In a scene that is getting more and more crowded with bands that take their major influence from what we now can start calling the Twin Giants of Old School Death Metal (Autopsy and Incantation), it is getting increasingly difficult for a band to really stand out. As is always the case with any ‘revival’, it starts with some great bands but after a while everything starts to resemble each other and the energy and creativity flow from the sub-subgenre. That’s also what I’m seeing now within the Old School Death Metal scene, which seems to have peaked and the saturation is now setting in. The pace at which bands keep on appearing doesn’t seem to diminish in any way, but the quality all the more. Fortunately, there are also bands that, despite all possible objections, stoically continue to practice their beloved Death Metal religion.
One of those bands is Mortuous. People who have been into the Old School Death Metal scene for longer than only recent years, have seen the band appear with their great ‘Demo 2012’. Though not being their first release, it was that demo that nailed them firmly into the underground, showcasing a good combination of the heritage of both the American and Swedish Death Metal scene. Gradually, the band has continued to perfect their Death Metal and Mortuous has become a leading band in the scene. The foundation of Incantation and Autopsy is still deep in them, but by now the band has created a bit more of its own with the addition of various other elements, including a doomy and moody ‘Lost Paradise’ (Paradise Lost) pace and atmosphere, which as times even nears Evoken-like grandeur.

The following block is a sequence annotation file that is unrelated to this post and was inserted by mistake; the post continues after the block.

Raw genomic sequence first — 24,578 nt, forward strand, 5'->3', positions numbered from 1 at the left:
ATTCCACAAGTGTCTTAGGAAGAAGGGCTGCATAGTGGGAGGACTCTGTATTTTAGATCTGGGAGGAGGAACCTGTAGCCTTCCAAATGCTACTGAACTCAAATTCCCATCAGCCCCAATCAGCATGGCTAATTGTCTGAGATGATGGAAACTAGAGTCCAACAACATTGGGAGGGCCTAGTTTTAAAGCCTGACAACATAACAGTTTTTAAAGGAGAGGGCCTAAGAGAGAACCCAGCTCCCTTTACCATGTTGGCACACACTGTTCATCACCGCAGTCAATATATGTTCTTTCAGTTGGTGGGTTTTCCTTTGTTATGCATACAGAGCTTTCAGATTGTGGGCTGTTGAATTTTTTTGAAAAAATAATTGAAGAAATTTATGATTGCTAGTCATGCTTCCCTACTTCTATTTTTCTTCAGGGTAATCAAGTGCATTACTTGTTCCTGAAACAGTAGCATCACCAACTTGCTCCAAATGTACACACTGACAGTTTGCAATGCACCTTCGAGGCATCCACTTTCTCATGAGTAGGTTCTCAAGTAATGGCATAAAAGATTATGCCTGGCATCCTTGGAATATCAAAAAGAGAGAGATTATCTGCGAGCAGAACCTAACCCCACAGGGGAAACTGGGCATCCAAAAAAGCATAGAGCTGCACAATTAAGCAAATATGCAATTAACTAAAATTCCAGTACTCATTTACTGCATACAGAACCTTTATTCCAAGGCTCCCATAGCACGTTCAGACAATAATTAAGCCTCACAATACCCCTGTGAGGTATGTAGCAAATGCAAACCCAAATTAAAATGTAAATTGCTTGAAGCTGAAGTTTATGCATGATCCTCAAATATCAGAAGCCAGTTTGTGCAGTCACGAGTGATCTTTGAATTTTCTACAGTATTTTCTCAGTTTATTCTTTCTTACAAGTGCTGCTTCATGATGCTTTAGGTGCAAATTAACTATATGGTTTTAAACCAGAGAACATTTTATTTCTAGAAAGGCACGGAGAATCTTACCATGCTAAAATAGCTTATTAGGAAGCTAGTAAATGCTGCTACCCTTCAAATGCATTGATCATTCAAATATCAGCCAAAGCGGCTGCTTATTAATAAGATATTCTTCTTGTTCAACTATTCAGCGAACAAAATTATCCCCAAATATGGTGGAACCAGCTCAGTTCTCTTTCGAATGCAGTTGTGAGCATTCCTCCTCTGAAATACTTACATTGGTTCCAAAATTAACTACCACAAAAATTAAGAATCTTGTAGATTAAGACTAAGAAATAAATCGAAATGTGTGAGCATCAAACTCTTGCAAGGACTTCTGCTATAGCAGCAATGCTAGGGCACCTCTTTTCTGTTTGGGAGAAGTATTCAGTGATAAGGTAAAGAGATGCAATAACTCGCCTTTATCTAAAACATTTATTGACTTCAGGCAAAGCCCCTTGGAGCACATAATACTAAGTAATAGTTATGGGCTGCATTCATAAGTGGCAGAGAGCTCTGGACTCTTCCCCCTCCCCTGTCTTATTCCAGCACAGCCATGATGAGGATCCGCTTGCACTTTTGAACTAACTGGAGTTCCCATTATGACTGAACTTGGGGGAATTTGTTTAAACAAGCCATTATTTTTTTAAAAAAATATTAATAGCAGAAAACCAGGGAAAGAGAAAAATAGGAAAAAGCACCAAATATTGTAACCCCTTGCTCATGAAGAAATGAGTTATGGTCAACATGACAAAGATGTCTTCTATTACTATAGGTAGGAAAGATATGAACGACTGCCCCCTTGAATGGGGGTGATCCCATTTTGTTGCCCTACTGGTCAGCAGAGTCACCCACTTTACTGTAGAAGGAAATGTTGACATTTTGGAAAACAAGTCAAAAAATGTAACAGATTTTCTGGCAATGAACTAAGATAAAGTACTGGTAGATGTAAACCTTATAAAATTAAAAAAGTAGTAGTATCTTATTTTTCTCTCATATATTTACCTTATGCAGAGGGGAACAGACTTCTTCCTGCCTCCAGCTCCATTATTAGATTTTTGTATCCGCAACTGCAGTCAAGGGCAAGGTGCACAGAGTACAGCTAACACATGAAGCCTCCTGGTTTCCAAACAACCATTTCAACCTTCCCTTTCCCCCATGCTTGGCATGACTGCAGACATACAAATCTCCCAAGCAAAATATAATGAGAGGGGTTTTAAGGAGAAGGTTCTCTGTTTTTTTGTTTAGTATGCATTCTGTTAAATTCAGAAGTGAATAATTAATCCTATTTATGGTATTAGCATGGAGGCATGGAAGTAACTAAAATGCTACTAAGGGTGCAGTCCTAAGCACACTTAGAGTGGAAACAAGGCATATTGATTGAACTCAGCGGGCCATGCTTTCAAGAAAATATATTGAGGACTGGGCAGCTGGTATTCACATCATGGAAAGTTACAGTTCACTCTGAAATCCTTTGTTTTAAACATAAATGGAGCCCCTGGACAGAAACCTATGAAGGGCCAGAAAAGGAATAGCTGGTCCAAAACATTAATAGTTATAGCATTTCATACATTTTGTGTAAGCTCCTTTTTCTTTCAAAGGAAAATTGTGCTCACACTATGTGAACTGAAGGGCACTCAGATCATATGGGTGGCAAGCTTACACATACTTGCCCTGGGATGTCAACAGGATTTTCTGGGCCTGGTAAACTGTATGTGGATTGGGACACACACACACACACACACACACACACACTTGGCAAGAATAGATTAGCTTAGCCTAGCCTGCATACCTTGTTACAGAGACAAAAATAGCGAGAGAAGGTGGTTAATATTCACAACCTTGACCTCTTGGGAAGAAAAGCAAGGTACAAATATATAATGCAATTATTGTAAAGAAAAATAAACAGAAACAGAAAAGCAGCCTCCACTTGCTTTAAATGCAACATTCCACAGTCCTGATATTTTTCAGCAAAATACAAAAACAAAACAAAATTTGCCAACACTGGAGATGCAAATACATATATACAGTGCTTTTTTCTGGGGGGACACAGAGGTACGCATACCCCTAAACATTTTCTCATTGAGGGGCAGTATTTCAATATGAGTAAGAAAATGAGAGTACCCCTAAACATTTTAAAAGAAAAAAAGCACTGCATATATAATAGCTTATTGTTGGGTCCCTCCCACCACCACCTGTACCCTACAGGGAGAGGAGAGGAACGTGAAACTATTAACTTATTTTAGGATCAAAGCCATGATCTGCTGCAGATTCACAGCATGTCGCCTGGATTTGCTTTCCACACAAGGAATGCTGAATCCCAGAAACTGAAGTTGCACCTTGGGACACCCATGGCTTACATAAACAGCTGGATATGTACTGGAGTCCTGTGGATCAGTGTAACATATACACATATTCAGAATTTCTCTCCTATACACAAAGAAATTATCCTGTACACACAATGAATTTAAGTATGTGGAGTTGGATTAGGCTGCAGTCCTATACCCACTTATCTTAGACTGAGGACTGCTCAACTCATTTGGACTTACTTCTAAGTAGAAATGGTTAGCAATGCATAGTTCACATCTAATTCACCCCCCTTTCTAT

Despite the fact that many of those elements were already audible in the early releases of the band and also played a prominent role on the debut album, ‘Through Wilderness’ (2018), they only come to full maturity on this sophomore album. Those more moderate passages, in which the band explores Doom/Death territories, are graced with gloomy keyboards and even the use of violin – played by vocalist/guitarist Mike Beams. Although it doesn’t sound the same at all, the use of strings takes you to the better old My Dying Bride records. But don’t be fooled, the heavy guitar parts and the deep grunt of Beams ensure that all romantic thoughts stay far away. Another distinguishing element compared to so many copycats is the somewhat more technical ingenuity of Mortuous, with which it sometimes comes quite close to the virtuoso Immolation, including the unique suffocating sound.
Without detracting anything from the dedicated and commendable work of all the labels involved so far, I’ve always been a bit surprised that Dark Descent Records and Me Saco Un Ojo, arguably the leading labels in the genre, have not managed to lure Mortuous into their stables. Both musically and stylistically this would be a perfect match, a pact made in Golgotha during a Mental Funeral.